Cramming the custom wiring into a Tele like this can be quite a feat. There is the TBX tone control for the bridge and middle pickups. The neck tone control is a push/pull pot that "taps" off the humbucker, giving more of a vinatge Tele sound. When in the down position, it has a full PAF humbucker sound. This has had to be one of the nicest combinations of wiring and pickups, using the standard pole type PUs. Between this and the Strat Plus Lace Sensors, it is a toss up which one has the best sound. I think this one is a little richer, while the Laces are better for studio work when you need the guitar really quiet.

Again in a Graffiti Yellow. I teamed up with TFN Technologies to do the wiring for this thus providing 11 different pickup tones. (See eBay seller: tfn_technologies) It has 2 Gold Lace Sensors in Neck and Middle with a T-150 Lace Sensor Bridge Pickup. With TFN Technologies' custom wiring, you can get humbucker, Strat and Tele tones, plus some.


Man, packing all of this into a Tele took some doing, but the results were fantastic! TFN wiring uses a Super 5-way selector switch and a custom 3-way rotary switch for the middle tone control. Tom's wiring is extremely clean and everything is covered with shrink tubing. Here are the settings on 5 way switch with the TFN rotary knob:

Position #1: The Classic Bank, as you would find on a stock Strat.

1. Bridge 2. Bridge & Middle 3. Middle 4. Middle & Neck 5. Neck

Position #2: Gibson-ish Bank 2 gives you fat humbucker sounds, mixed with the out-of-phase Strat sounds, and Tele sounds to boot! Imagine a HSH Strat with this setting!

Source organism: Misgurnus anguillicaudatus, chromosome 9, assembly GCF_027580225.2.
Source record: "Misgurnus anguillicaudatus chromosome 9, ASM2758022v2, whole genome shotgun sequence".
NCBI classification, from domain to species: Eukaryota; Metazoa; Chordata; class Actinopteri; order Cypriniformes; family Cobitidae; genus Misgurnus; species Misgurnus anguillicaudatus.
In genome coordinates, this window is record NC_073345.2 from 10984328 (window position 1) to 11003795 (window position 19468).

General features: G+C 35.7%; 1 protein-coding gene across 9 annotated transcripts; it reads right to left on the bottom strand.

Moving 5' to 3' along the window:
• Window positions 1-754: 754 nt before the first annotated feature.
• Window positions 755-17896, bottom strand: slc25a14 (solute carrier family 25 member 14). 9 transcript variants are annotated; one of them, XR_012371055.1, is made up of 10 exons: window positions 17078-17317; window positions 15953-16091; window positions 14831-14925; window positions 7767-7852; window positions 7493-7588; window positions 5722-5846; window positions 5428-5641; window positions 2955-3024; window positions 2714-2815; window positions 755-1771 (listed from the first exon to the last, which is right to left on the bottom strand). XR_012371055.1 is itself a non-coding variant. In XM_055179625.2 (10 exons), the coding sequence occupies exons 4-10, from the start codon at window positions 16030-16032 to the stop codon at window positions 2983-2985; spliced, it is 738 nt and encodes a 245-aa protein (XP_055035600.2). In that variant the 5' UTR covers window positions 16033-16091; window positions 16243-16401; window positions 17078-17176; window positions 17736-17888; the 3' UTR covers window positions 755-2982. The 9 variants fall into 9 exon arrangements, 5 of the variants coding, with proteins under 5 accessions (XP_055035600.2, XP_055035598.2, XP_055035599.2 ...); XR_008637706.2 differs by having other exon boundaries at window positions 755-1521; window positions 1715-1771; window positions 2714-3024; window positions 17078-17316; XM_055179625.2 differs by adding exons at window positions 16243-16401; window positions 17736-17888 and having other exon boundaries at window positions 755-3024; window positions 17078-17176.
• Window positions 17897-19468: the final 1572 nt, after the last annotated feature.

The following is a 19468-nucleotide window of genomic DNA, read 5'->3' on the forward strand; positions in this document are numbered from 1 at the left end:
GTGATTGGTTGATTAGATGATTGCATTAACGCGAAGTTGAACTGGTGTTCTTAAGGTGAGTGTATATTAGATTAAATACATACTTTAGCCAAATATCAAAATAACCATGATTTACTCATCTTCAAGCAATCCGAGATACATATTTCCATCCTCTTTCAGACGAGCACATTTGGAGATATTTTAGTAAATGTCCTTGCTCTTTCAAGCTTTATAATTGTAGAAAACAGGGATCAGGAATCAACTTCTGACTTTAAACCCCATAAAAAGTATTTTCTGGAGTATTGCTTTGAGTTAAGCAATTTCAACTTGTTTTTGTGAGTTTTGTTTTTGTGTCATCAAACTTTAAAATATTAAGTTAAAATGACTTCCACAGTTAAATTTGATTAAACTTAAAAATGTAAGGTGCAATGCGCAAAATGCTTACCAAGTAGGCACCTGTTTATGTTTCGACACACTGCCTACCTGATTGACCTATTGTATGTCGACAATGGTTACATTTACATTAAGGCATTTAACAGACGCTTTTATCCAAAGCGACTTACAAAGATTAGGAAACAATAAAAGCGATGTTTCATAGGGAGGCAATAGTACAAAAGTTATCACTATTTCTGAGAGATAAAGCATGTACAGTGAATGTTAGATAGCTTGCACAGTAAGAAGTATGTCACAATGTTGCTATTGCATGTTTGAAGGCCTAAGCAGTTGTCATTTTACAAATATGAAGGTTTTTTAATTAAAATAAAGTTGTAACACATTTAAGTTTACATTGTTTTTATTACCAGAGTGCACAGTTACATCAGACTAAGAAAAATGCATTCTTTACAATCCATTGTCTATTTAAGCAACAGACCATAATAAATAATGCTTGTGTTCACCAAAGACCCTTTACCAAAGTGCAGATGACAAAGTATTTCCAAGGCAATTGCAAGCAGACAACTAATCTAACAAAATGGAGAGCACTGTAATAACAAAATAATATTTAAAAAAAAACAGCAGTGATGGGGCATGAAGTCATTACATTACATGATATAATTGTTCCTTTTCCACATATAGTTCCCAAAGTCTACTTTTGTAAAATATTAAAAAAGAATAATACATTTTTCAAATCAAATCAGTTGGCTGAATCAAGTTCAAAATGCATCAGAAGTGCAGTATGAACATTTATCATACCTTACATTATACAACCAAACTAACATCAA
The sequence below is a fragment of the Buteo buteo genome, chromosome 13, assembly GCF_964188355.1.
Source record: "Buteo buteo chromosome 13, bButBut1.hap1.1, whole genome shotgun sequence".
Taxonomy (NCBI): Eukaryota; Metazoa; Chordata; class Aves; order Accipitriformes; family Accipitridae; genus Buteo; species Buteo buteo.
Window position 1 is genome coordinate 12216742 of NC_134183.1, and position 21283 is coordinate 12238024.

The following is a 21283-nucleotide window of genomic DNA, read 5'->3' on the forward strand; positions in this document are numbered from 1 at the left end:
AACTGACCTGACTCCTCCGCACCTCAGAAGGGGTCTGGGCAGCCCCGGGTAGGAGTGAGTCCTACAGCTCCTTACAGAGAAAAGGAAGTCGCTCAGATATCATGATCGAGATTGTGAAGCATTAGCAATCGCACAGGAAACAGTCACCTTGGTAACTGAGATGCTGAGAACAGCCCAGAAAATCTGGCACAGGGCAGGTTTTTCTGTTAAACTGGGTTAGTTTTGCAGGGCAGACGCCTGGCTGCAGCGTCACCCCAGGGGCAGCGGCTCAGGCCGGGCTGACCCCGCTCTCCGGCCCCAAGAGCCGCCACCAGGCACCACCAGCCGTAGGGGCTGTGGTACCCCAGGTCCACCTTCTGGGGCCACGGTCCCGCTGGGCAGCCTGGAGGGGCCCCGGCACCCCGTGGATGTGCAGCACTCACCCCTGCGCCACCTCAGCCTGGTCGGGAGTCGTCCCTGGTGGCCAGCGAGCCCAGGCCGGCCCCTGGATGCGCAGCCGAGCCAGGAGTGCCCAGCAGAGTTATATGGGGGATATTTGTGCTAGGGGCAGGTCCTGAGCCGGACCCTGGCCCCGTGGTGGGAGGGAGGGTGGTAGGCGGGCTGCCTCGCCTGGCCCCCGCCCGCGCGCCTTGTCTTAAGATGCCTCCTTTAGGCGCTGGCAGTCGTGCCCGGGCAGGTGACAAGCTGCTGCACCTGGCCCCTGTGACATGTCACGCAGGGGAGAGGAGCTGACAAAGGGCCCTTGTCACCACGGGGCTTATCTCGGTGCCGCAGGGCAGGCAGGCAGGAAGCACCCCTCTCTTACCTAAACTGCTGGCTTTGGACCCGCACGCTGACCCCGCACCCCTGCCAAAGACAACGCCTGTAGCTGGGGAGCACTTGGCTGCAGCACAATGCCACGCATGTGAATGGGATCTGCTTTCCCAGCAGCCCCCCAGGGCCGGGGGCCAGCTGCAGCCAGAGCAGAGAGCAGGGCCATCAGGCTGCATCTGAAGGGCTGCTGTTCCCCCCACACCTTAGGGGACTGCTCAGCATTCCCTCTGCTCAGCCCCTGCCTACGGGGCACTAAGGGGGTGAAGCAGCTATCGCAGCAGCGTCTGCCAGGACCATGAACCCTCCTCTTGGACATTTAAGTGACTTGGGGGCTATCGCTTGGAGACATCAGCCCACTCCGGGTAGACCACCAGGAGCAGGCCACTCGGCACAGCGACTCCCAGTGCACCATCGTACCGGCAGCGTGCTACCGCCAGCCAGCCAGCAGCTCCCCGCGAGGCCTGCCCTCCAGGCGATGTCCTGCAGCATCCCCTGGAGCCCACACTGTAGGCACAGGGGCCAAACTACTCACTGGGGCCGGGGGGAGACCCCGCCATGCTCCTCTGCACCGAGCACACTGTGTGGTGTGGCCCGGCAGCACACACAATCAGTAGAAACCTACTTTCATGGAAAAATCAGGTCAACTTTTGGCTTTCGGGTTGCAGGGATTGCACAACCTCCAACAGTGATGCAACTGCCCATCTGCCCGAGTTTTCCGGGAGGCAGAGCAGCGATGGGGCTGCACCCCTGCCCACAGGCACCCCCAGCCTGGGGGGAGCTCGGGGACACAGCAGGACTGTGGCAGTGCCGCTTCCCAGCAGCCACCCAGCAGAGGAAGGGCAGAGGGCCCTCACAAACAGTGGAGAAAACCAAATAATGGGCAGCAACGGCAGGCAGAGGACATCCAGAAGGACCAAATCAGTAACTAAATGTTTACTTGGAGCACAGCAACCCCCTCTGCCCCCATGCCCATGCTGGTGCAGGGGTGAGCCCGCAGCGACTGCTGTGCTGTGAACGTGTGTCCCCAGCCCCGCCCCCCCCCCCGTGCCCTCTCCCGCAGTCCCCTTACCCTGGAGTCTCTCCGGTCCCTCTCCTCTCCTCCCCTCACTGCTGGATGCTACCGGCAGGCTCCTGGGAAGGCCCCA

1. Bridge + Middle in Series (Same a Fender S1 switching, and sounds like a humbucker) 2. Bridge & Middle 3. Bridge + Neck in Series (Custom Wired FAT Telecaster Tone like on Fender's 4-way switching.) 4. Middle & Neck 5. Neck + Middle in Series (Humbucker again like on Fender’s S1 switching)

Position #3: Twangy Blues Bank has some cool Blues sounds. It's very versatile!

1. Bridge 2. Bridge & Middle & Neck together 3. Bridge & Neck (Like   Middle Position on a Telecaster and Fender's Ultra Strats.) 4. Middle & Neck 5. Neck

This is a Tobacco Burst Foto Flame.The NECK pickup is a BLUE LACE SENSOR. The MIDDLE pickup is a SILVER LACE SENSOR which delivers a fat 70's single coil sound with increased output and more midrange. And the BRIDGE pickup is a HIGH OUTPUT T-150 LACE SENSOR which delivers brilliant clarity, bite and attack running at a hot 12.8k resistance, which is 2 times hotter than your stock pickup. It is like having a Red Lace Sensor in the bridge.

This configuration became my favorite recording guitar. A Strat. A Tele. Quite. Full of tone. I have sold several of these DX Teles on Ebay for between $750 to $950. The feedback that has come back is great. Again, the above Tele is the Strat Plus DX configuration right down to the TBX and 2nd tone controls.


Again, another Graffiti Yellow. When you think of this guitar, think vintage 52 Tele, 57 Strat and some Mojo power! I wanted to come up with a Tele that had lot's of vintage Strat and Tele Vibe. This one does it!
The NECK pickup is a DiMarzio DP-402 Virtual Vintage Blues which has a voice similar to a pre-63 Strat but is hotter, with more punch and warmth. This is where you can get some Mojo power. And of course, there are some wonderful sound by mixing these PUs in positions #4 and #2!